From the Roumanian of P. CERNA
Translated by Leon Feraru

Lo, slowly creeps the night. I cannot sleep!
I cannot sleep! The sun of yesterday
Has left a trembling ray
That flickers, penetrating eyes and soul so deep!
I cannot close my burning lids, the beams
Have filled my heart, poor heart, with dreams.

As in a church, when solemn vespers call
And one by one the tapers turn its night
Into a mellow, golden, holy light,
So on my soul mild radiances fall . . .
And visions come and go in rapid flight . . .
And memory is beginning to unveil
Of love and youth and hope a fairy tale:

Once on a time. . . at twilight. . . on the road. . . and still. . .
And only two, with steps so light, with hearts athrill,
Gliding beneath the poplar trees, discreet and wise,
Gazed at each other, passionately near,
That each could see, ah, strangely clear
In the other's eyes.

And when she coyly drooped her eyelids, he
Kissed her cold lips, persistent like a bee
Sucking the honeysuckle it beguiles,
Until her lips bloomed blossoms of sweet smiles.
Again he kissed her lips, yielding no sound,
Feeling their fruit-like flesh, soft, fragrant, round,
And then he kissed her eyes, wishing them bliss,
And only glow for him that gave this kiss.

And then? It was not dream, but storm
That deeply shakes, so wild, so warm!
Blind, happy, in ecstatic state,
They were the conquerors of fate.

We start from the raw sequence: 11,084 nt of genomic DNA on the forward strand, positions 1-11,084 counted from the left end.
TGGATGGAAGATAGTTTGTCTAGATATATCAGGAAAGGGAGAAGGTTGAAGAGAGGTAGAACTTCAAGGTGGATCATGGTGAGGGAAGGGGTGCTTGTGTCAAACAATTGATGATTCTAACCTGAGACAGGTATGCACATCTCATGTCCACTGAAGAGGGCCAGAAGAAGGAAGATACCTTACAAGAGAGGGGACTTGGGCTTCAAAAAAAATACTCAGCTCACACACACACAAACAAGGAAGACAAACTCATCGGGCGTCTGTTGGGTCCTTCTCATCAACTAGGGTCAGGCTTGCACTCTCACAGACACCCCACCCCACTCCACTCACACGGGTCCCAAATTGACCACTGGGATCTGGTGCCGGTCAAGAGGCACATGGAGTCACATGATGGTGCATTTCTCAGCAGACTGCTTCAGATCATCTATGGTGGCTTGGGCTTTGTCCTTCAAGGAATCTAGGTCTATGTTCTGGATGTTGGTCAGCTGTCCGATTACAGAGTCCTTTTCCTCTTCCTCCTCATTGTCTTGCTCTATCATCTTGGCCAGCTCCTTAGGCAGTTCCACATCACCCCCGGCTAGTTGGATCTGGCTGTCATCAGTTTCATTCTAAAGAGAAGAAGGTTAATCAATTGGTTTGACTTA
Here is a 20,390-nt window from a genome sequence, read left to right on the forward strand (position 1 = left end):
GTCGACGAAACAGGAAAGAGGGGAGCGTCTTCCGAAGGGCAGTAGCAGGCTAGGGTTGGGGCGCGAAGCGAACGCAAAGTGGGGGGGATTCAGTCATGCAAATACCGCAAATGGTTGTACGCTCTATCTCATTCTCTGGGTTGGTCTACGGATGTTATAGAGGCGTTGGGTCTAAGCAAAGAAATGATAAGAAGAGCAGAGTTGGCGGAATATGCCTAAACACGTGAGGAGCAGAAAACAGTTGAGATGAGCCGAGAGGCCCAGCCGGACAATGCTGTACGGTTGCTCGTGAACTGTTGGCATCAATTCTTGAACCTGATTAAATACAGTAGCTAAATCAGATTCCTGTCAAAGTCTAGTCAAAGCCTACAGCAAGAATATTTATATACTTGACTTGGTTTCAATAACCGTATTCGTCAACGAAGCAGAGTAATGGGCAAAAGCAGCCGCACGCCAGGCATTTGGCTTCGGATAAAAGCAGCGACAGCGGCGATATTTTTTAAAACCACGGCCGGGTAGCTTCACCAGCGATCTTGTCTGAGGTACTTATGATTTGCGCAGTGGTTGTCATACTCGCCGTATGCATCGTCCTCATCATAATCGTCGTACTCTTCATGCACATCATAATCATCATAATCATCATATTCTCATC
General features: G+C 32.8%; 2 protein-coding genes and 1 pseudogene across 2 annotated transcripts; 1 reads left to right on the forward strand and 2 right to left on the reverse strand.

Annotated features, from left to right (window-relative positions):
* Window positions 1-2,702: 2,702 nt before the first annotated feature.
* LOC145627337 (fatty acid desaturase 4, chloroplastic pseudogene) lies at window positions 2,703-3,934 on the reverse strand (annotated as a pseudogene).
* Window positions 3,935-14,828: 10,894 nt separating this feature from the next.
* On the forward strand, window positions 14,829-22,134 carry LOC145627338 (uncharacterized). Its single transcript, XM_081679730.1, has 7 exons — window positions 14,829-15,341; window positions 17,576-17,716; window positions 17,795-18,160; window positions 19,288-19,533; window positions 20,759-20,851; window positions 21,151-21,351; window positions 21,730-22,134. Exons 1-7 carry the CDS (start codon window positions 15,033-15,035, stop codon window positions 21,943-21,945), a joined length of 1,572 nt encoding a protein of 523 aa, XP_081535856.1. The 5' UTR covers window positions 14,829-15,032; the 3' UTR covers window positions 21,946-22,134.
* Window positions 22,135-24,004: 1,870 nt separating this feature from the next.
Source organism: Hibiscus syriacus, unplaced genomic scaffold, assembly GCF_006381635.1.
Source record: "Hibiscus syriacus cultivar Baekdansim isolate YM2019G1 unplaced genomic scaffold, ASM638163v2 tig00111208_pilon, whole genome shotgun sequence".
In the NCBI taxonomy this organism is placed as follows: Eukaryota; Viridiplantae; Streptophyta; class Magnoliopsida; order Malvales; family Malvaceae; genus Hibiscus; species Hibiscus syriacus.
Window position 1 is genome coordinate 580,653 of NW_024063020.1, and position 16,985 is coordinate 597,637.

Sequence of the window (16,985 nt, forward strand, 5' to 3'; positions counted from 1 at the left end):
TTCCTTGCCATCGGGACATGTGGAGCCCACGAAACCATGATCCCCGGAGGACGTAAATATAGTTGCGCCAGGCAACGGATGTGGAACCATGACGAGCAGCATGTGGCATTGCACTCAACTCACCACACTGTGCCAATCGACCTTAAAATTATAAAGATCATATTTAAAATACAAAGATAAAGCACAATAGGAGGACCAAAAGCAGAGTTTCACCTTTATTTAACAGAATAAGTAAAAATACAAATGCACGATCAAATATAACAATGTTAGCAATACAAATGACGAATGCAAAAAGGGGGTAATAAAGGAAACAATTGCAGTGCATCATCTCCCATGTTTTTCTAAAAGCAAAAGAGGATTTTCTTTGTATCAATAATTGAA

More kisses on their lips began to swarm . . .
They had no heart their savor to recall,
Nor did they dare to count them all.

O soul, my soul, sing, shout, ring out alarming!
Thine is the fairy tale, thou art Prince Charming,
And the Fair Princess of thy dreams divine
Is thine forever, ever thine . . .
O soul, my soul, sing, shout, ring out alarming!
Hereafter thou shalt not err lonely,
Searching the stars with tearful eyes,
O soul, Now thou art song and flame and burning coal,
Immortal like the stars and ardor only . . .
O soul, my soul, sing, shout, ring out alarming!
Hereafter thoughts of death be not thy mate,
Nothing from Her, my soul, doth separate.
With but a smile, a word uttered with mirth,
She gave thy pains the everlasting shades,
She offered life the tunes of the mermaids,
She tinged with fairy tales the entire earth . . .
O soul, my soul, sing, shout, ring out alarming!

At parting her soft whisper spelt: "To-morrow!"
But my hands held her hands, with warmth, with sorrow
Then in vast silence Echo followed, frail,
With silver warblings of the nightingale.
"To-morrow" now re-echoes loud and runs,
Hurries the planets, moves around the suns;
"To-morrow" and "to-morrow" and "to-morrow" fill
The air, the skies, the night with joyful thrill.

O night, disperse thy shadows, retire thee
On thy path of eternity!
Were I to hold the tempest's mighty wings,
Rise to the heavens afar
Blow out star after star
With stormy flutterings,
To quicken the arrival of that "morrow!"

. . . But dawn is blushing: now felicity
Gilding the peaks, the pines, the bluebelled slope,
With rays of sun and dreams approaches me,
Bathes me in daylight and in streams of hope.
Would that I were a god this moment, know
That I would soothe the world's eternal woe,
That I would hush the sobs, banish distress.
Celestial would be my gift of song
To those that wept once on a time of wrong;
My song would herald the new happiness . . .

Be strong my heart! Behold thy happiness . . .

Wikipedia: Panait Cerna